So you think you know all there is to know about, do you?
We’re all aware ofand perhaps like to think we’re up to speed with micro-blogging too, but how’s about this for a statistic: 1 billion tweets are sent on average every day, but of those 50% percent are sent by just 0.05% of tweeters. In other words half of each day’s tweets are sent by just 20,000 people. So who are these serial tweeters and what have they got to say that demands so much attention?
Research carried out by Yahoo into the social networking site discovered that there was an elite group, or Twitterati if you’d prefer, who are responsible for half the daily tweets on the site and attract the attention of the rest of us. Researchers analysed 260 million tweets with URLs and found that almost half of these were created by either celebrities, the media, organisations or bloggers. The rest of the tweets were created by the likes of you or me – the ordinary boys and girls.
The most interesting fact that the report highlighted was the patterns of behaviour individual tweeters exhibited.
As members of Joe Public, you and I are happy to follow the fortunes and tribulations of celebrities and devour the blogs of our favourite writers. The Twitterati, however, aren’t quite so ‘catholic’ in their tastes: celebrities like to follow other celebrities, for reasons best known to themselves, bloggers will keep their eyes on other bloggers, and organisations and the media both keep tabs on what the competition’s up to.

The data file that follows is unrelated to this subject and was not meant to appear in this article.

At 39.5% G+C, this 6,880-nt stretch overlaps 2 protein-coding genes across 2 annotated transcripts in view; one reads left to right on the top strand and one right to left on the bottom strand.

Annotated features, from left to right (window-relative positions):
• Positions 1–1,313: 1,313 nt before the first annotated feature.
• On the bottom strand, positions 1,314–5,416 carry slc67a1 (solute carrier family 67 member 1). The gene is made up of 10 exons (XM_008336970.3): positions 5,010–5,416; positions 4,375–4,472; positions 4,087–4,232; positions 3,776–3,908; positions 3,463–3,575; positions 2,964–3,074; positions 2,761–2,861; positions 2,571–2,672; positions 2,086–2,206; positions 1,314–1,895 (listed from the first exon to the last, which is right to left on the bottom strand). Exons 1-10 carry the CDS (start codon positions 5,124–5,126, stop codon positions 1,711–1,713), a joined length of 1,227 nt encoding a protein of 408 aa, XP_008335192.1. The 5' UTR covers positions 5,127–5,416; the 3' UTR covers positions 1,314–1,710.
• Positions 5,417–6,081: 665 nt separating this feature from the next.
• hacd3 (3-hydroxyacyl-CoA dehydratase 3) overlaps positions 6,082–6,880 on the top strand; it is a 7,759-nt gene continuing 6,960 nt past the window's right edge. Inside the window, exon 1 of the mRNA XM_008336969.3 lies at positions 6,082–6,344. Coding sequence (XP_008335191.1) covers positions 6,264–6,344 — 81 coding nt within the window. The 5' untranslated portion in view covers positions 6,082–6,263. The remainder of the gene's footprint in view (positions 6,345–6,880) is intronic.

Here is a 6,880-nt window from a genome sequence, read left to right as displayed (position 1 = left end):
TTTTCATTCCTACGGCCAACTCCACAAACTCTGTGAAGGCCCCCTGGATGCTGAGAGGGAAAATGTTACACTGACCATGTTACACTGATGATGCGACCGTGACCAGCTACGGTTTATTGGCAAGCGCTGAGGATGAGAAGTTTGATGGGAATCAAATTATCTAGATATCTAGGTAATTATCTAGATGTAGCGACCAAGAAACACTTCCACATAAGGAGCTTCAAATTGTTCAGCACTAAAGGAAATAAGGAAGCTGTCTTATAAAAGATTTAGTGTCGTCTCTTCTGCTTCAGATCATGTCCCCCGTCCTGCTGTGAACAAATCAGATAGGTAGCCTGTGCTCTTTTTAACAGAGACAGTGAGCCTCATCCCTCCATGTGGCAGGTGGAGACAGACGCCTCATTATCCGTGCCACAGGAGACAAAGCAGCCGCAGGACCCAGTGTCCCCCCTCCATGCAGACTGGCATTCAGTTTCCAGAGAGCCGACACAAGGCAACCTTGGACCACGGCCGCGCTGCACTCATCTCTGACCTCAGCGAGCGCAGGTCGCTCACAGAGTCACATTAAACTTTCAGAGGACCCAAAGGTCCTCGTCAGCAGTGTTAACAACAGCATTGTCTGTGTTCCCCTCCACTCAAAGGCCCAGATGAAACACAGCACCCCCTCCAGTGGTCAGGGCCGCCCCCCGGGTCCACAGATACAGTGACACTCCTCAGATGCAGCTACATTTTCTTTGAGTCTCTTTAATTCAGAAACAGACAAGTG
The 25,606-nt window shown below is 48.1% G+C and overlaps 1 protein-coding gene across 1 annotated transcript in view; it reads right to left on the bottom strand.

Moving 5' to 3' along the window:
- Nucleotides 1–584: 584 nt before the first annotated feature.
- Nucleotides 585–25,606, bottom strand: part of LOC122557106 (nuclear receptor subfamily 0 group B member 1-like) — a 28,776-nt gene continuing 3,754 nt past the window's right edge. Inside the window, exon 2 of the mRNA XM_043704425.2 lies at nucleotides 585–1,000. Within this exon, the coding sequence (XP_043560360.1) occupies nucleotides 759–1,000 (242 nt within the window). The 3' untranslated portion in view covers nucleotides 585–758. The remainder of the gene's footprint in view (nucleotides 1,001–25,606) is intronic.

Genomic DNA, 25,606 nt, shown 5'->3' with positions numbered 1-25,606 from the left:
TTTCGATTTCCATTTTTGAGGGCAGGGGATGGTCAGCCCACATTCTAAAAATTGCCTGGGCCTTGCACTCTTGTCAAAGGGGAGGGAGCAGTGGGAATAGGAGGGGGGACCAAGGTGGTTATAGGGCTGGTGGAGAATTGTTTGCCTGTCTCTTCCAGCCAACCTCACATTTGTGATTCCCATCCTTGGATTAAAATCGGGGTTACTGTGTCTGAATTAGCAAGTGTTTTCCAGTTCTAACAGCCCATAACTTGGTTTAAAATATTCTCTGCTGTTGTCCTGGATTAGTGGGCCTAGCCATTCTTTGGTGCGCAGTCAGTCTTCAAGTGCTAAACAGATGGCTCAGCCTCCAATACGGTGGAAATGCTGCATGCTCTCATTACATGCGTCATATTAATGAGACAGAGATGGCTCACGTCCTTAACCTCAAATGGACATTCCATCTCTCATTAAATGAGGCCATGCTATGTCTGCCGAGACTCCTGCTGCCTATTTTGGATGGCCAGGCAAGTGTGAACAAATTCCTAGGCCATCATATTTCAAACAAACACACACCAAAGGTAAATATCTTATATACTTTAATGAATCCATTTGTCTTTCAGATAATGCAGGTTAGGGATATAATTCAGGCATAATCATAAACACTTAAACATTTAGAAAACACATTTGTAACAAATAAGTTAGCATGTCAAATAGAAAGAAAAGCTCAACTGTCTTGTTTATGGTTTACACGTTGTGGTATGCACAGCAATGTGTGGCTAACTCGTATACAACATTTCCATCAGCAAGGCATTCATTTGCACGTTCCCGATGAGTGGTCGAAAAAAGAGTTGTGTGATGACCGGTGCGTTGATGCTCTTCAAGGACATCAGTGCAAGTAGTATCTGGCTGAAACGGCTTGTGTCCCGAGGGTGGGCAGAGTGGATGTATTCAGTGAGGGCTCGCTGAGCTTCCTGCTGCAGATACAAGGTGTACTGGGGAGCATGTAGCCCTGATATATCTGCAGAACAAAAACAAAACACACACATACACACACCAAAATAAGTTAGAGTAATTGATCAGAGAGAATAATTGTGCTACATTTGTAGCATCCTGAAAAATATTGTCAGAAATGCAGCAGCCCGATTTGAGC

The purpose of the study was to try to throw some new light on communication, and how it was affected and influenced by social media.
What it told us in the end is actually quite difficult to judge objectively. The only conclusion that can really be drawn from it is that maybe Twitter isn’t quite as open and egalitarian as we might’ve believed it to be. The media pumps out the most information and this is avidly consumed by other media players, but the celebrity is the most followed. Twitter appears to be becoming less of a social network and more of an information exchange hub. So, if you’ve got aspirations to become the next Charlie Sheen and get a following of a million or more, the moral would appear to be, don’t bother. To get that level of followers you need to be a celebrity, and if you’re not already one of those, then the chances are you never will be.